Members of the city of Pittsburgh's Comprehensive Municipal Pension Trust Fund board will explore divesting from fossil fuels, firearms and ammunitions and for-profit prisons. This is at the direction of Mayor Bill Peduto, who sits on the board.
City spokesman Tim McNulty said it's unclear how divestment would impact the fund's bottom line, so the Mayor is asking the board to create an exploratory committee to find out.
"We would be willing to make a sacrifice, if necessary, on our returns if it meant a better planet, safer streets or more equal incarceration for some of our affected communities," McNulty said.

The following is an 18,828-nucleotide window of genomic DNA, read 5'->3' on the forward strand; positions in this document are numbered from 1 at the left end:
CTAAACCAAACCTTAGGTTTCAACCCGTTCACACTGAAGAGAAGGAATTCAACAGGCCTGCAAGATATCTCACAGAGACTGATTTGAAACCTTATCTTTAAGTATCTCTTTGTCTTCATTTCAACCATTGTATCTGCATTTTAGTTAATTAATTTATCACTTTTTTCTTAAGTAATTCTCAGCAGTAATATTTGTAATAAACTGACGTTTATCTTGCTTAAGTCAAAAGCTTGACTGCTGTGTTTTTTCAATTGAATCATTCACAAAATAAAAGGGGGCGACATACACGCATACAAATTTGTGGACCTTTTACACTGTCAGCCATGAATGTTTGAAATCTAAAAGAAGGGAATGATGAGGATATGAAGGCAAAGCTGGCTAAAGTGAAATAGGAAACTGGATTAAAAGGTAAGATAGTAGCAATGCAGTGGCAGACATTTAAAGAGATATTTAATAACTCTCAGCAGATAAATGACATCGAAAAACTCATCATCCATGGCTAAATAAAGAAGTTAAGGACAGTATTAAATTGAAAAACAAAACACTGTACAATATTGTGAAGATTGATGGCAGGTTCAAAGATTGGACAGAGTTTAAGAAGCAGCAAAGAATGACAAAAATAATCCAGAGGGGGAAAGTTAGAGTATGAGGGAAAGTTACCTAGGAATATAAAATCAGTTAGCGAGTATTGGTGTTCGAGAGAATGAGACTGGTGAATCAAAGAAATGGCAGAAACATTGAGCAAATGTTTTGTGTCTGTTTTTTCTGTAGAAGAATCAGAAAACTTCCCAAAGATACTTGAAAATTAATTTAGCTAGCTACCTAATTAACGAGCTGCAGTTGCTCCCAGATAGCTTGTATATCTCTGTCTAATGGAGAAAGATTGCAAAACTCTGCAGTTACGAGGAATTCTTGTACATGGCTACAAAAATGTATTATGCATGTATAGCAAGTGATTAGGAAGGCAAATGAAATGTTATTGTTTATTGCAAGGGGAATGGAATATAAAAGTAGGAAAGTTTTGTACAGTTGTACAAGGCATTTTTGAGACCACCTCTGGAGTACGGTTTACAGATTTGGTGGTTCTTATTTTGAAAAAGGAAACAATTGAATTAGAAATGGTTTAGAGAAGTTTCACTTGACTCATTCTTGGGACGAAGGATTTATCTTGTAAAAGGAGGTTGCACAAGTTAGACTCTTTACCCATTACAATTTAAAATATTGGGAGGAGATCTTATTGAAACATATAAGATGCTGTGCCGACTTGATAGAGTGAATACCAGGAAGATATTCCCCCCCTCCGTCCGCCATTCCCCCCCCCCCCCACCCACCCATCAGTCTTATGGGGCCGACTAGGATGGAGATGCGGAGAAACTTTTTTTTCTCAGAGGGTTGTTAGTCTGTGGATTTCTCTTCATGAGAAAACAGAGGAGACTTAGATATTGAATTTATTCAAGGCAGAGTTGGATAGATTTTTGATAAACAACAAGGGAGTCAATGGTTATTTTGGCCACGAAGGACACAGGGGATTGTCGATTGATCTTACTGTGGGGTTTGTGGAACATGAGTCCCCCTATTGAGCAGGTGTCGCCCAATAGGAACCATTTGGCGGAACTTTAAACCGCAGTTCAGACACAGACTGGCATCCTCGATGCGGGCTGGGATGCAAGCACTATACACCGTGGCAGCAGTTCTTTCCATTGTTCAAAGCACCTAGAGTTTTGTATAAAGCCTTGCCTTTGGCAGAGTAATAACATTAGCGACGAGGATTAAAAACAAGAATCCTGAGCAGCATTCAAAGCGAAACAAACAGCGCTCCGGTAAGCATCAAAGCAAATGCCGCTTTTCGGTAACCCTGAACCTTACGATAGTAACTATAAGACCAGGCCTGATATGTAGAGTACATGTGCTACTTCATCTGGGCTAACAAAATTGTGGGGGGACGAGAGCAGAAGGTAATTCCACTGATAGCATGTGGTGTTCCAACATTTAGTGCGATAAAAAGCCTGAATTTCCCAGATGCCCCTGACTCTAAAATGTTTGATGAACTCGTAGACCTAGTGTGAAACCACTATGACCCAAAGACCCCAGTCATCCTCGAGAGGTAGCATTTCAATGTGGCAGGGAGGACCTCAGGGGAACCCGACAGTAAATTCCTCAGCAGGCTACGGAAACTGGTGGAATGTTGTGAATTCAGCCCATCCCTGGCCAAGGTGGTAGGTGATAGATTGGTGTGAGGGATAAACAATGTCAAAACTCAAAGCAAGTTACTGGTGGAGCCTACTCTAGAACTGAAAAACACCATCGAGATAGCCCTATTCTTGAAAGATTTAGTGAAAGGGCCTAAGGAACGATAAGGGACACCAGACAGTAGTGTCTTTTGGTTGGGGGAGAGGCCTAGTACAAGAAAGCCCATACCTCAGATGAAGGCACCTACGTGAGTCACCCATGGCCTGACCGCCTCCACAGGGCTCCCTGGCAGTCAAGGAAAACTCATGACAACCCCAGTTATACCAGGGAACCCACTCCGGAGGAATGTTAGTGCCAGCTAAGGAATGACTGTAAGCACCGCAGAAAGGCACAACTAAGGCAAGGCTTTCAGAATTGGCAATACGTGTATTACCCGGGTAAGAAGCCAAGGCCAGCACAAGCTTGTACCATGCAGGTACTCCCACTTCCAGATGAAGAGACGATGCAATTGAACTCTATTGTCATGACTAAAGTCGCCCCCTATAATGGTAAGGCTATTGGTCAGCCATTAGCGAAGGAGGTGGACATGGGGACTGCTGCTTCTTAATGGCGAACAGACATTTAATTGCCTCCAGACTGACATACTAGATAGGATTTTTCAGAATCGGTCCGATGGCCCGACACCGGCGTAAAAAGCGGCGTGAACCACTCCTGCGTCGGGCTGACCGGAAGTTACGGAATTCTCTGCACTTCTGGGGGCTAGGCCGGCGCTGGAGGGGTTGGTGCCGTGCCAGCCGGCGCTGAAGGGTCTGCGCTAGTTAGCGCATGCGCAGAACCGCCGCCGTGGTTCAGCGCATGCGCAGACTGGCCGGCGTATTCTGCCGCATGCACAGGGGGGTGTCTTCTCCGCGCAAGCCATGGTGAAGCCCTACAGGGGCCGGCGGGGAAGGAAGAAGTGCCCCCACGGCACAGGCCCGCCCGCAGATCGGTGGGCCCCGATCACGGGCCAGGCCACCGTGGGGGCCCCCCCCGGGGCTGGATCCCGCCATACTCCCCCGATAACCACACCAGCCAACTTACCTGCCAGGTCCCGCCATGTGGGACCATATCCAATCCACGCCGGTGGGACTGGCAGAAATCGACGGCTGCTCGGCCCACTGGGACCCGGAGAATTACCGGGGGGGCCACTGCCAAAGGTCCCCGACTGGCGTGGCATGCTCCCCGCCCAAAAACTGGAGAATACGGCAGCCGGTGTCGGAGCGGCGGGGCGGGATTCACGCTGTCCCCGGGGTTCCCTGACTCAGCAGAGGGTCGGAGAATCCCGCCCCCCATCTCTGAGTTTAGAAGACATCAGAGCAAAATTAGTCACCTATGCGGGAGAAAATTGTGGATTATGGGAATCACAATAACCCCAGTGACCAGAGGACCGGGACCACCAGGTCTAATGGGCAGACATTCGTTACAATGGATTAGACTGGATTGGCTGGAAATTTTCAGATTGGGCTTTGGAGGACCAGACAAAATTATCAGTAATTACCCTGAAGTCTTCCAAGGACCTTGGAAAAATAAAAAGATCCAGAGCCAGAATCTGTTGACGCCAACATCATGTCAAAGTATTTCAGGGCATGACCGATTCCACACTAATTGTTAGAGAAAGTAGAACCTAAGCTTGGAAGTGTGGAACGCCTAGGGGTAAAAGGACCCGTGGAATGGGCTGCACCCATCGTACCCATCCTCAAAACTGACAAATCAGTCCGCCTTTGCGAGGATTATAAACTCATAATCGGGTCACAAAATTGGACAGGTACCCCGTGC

Board Chairman Ralph Sicuro said he's open to discussing divestment, but he has some concerns.
"Our main responsibility has to be our fiduciary responsibility, which is to ensure the health of the fund and that benefits are made to the beneficiaries," Sicuro said. "Everything else is secondary to that."
Cities around the world have taken similar actions. Last month, Montreal Mayor Valérie Plante asked for a divestment from fossil fuels for city pension plans. In 2017, the Philadelphia Board of Pensions and Retirement voted to divest from private prisons.
If convened, the exploratory committee would make recommendations regarding divestment by the end of 2019.